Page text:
My Music, My War
The 2001 song “Bodies,” the signature hit of the heavy metal outfit Drowning Pool, refers to the slam-dancing crowds inspired by the band’s hard-driving music:
“Let the bodies hit the floor. Let the bodies hit the floor. Let the bodies hit the . . . floor!”
Punctuated with screams and shouts, the tune became an anthem of war for US troops in Iraq and Afghanistan, blaring through headphones and speakers as they prepared for combat. But not in the context that you might expect.
Troops didn’t choose the song because they were all Rambo-like fighters exploding with aggression and ravenous for battle. Quite the opposite.
“Many often felt scared, vulnerable, insecure, tired or lacking in motivation as they geared up to leave the wire,” Lisa Gilman, a folklore and English professor, writes in her new book, My Music, My War: The Listening Habits of US Troops in Iraq and Afghanistan. “Part of the experience of war was that a person had to be confident, controlled and dominant—to be otherwise could cost one one’s life and put others in danger.”
Song as survival: That was one of the powerful discoveries for Gilman, who studied the music habits of US troops in wartime.
Frustrated by what she saw as a generalization of troops by the media, Gilman wanted to humanize the experience of war and explore its impacts on those who serve.
That’s not as easy as just asking troops to talk about it; such emotional memories are often deeply personal. Troops are trained to avoid interviews and to sidestep commenting on conflict, which is inherently politicized and often divisive.
Music gave Gilman an inroad for profound conversations, while being respectful of the people she talked with by allowing them to control what they shared.
“Because music is so tied to memory neurologically and experientially, asking veterans about musical listening was a highly effective way to evoke memories of their war experiences,” Gilman said. “Think about it this way: If I asked you what music you listened to as a child, your answer would likely include many stories beyond what songs your parents played during your youth.”
She quickly found that talking to troops about their music inspired them to reveal much more than what was on their iPods.
Whether it was metal by Metallica or the rap of Lil Jon, Gilman found that troops almost uniformly turned to music to transform their mental state into what was needed for the job at hand. “I was a completely different animal,” one fighter told Gilman. “You have to be.”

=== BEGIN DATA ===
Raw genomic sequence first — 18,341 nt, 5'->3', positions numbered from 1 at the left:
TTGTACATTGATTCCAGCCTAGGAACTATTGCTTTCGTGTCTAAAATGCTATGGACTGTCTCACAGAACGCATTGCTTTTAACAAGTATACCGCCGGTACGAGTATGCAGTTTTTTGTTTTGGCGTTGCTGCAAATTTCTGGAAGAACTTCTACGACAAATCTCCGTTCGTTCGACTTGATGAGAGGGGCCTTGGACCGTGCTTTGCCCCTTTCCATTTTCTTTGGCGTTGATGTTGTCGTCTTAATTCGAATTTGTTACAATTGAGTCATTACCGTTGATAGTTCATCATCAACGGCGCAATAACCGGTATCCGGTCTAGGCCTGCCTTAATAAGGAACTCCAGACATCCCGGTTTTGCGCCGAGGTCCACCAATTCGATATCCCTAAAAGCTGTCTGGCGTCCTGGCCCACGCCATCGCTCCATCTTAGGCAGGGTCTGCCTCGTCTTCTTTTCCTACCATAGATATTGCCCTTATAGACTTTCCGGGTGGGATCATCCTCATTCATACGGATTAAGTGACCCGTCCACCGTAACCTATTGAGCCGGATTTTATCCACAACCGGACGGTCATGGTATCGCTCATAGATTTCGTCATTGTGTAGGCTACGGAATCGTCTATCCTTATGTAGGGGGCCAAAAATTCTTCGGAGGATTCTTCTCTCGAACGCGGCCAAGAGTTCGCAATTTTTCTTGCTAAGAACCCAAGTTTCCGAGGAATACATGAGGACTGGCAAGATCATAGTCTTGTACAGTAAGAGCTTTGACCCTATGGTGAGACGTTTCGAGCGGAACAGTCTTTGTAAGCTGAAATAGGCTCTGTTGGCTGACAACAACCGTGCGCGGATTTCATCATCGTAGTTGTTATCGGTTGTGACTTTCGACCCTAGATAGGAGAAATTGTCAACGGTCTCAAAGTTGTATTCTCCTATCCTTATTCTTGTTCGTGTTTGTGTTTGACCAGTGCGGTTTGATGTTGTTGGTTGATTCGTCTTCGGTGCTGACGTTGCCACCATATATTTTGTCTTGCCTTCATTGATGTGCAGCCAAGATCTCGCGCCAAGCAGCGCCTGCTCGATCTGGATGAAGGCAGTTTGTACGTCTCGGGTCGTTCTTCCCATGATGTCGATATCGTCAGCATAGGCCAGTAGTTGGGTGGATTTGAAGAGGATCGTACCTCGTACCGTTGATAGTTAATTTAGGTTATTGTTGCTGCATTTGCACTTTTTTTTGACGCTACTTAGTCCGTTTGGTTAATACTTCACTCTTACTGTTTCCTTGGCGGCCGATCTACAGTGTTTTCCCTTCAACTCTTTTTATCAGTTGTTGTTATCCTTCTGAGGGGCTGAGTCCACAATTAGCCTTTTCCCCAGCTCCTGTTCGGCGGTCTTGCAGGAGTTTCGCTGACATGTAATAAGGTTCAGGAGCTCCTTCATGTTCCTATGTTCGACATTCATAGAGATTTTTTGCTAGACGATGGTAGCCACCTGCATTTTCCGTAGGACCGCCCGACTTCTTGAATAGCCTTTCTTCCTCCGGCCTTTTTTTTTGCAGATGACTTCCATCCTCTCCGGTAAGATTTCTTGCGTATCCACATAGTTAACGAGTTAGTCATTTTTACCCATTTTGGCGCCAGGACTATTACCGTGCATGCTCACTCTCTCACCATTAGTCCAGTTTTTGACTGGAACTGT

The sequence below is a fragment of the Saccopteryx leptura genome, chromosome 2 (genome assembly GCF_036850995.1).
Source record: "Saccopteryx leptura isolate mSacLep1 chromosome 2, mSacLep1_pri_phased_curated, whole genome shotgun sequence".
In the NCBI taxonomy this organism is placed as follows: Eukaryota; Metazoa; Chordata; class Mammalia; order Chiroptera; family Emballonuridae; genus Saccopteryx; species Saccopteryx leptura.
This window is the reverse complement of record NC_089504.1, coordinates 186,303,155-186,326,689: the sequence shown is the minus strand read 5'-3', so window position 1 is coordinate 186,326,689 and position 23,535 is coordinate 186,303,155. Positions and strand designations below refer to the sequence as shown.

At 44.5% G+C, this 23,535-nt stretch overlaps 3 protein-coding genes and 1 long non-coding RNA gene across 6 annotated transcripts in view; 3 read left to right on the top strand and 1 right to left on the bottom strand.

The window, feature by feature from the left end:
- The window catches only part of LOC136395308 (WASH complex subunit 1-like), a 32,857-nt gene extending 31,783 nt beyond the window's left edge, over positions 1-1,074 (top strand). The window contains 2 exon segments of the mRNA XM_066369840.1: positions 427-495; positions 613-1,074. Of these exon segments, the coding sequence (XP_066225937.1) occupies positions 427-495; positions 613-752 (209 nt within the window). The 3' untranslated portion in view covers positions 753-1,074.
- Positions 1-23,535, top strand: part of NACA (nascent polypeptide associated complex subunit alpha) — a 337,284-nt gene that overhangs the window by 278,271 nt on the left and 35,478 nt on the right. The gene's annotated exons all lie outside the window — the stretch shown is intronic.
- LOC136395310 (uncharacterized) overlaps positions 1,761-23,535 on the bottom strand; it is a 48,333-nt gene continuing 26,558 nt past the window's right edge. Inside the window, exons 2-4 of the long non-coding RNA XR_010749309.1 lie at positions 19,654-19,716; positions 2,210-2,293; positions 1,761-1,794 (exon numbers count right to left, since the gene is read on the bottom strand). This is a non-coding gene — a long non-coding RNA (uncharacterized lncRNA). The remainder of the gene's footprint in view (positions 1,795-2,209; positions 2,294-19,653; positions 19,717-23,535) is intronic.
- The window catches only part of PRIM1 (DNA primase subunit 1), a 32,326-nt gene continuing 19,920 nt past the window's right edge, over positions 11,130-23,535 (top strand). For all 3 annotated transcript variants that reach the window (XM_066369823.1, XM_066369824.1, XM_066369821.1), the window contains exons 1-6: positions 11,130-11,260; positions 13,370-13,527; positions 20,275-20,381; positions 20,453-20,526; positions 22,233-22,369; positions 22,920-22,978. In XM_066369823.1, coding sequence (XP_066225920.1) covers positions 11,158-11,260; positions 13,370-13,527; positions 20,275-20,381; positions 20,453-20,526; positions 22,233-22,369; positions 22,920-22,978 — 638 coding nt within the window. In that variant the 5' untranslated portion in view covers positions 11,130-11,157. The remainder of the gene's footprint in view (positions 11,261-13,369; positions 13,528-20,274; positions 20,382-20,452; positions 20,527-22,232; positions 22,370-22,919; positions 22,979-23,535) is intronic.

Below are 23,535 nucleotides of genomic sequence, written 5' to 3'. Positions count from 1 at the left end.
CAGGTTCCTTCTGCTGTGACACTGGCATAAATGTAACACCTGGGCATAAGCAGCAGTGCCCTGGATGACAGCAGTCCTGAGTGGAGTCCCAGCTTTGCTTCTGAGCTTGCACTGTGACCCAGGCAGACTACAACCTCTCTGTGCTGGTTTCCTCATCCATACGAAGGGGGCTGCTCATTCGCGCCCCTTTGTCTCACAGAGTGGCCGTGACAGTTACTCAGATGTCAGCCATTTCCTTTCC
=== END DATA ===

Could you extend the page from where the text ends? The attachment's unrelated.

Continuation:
But troops also shared stories as varied as their playlists.
One man effectively portrayed to Gilman how hard it was to be away from his family, describing his choice to replace Coldplay and Radiohead with the Beatles for his second deployment. “I thought it would be a little more happy,” he said—the soundtrack of his first tour was “not the type of music that was going to keep me alive.”
“In war, no one escapes fear, domination, violence, isolation, pain and loss,” Gilman writes, in My Music, My War. “Through music, combat veterans remember and sometimes forget, process and hopefully heal.”
One of her most powerful vignettes concerns the plight of a veteran named Keith, who suffered from post-traumatic stress disorder.
Keith was sitting in front of his computer with a gun in his lap and his finger on the trigger when he heard “Support Us,” a song by Soldier Hard, a veteran who uses music to share his own mental health struggles. The musician has recorded songs such as “Road to Recovery” and “Dear PTSD” to raise awareness and help troops cope.
After playing “Support Us” on repeat for hours, Keith put the gun down. “I’m not alone going through this,” Keith says, in My Music, My War. “If he can find a way to do this, I can, too.”
Photo credit: Cpl. James Clark